10-Year Dream Brings Volumes on North Korea To City of Seoul

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10-Year Dream Brings Volumes on North Korea To City of Seoul

Fascination with North Korea in the South has led to a range of new businesses in industries from travel to sport and now, publishing. In the Yongsan district near Seoul Station, where people from all over South Korea traverse, a new bookstore specializing in volumes related to North Korea recently opened its doors. The store, Daehoon North Korean Book Exhibiting Space, is the first official North Korean bookstore in South Korea. Its shelves are filled with a collection of North Korean books on cooking, art, acupuncture and ethnographic texts.

As its name suggests, the store is more of a gallery than an ordinary bookstore, displaying many features of North Korean culture. The bookstore currently has around 1500 books in stock, which are targeted at both Korean and foreign readers, particularly at those who are hunting for the latest research on North Korea.

The owner of the bookstore is Kim Joo-pal, 60, who has visited Yeonben, China, three times a year for the last ten years. During these visits, Mr. Kim bought books about North Korea from a Yeonben publisher who had a joint contract with North Korea's Chosun Publishing Export Company. In 1999, Mr. Kim received a permit to trade in special books from the Ministry of Tourism and Culture. When he finally opened the bookstore in February, more than 10 years had passed since he started to pursue his goal for the bookstore. He says about 10 visitors browse the shelves of his bookshop daily. Mr. Kim says he knew that the bookstore would not be successful in business terms, but that he felt obliged to do this as a nationalist who hopes to educate the public on the North through books.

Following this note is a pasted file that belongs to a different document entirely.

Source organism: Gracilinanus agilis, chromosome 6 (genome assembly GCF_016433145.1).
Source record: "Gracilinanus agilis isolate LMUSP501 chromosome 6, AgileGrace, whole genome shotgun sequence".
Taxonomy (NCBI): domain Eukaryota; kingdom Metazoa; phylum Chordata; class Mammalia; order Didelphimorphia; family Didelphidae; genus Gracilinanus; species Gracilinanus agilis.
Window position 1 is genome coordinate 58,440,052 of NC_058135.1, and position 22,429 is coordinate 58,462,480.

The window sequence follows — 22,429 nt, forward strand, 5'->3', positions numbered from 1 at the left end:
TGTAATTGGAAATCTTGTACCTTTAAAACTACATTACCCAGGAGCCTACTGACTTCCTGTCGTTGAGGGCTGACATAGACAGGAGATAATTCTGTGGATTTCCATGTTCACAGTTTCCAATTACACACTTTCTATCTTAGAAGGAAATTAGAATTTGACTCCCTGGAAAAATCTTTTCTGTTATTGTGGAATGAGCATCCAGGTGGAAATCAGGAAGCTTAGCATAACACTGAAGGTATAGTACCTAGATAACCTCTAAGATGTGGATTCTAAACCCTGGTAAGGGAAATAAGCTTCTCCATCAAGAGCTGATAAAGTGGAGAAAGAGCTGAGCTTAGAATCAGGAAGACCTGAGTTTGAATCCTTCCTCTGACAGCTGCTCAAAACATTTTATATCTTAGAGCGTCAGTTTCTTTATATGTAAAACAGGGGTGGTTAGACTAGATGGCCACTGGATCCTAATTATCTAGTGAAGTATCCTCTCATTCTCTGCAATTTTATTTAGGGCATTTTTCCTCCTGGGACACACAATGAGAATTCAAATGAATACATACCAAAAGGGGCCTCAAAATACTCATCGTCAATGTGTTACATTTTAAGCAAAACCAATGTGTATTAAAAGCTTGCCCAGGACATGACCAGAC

"The distribution of North Korea-related books was strictly banned in South Korea until very recently. Initially when I tried to bring them here from China, they were impounded at the airport," says Mr. Kim, who runs four other bookstores in Taejon. He says he stored the books in Yeonben until 1999.

Mr. Kim says that it is crucial to understand the finer points of the debate about national reunification. "The discussion around the North-South issue needs details. I believe that in order to do this, a deeper cultural understanding is imperative," he said, noting that he developed an interest in setting up a North Korean bookstore in while visiting the Frankfurt Book Fair in 1989.

Mr. Kim said his next goal is to build a store in Pyongyang, the North Korean capital, that sells books from South Korea.

It will take just as much time, if not more, for him to achieve that feat.

For more information, contact the bookstore at 02-3273-2900 (Korean service only).

by Park Soo-mee

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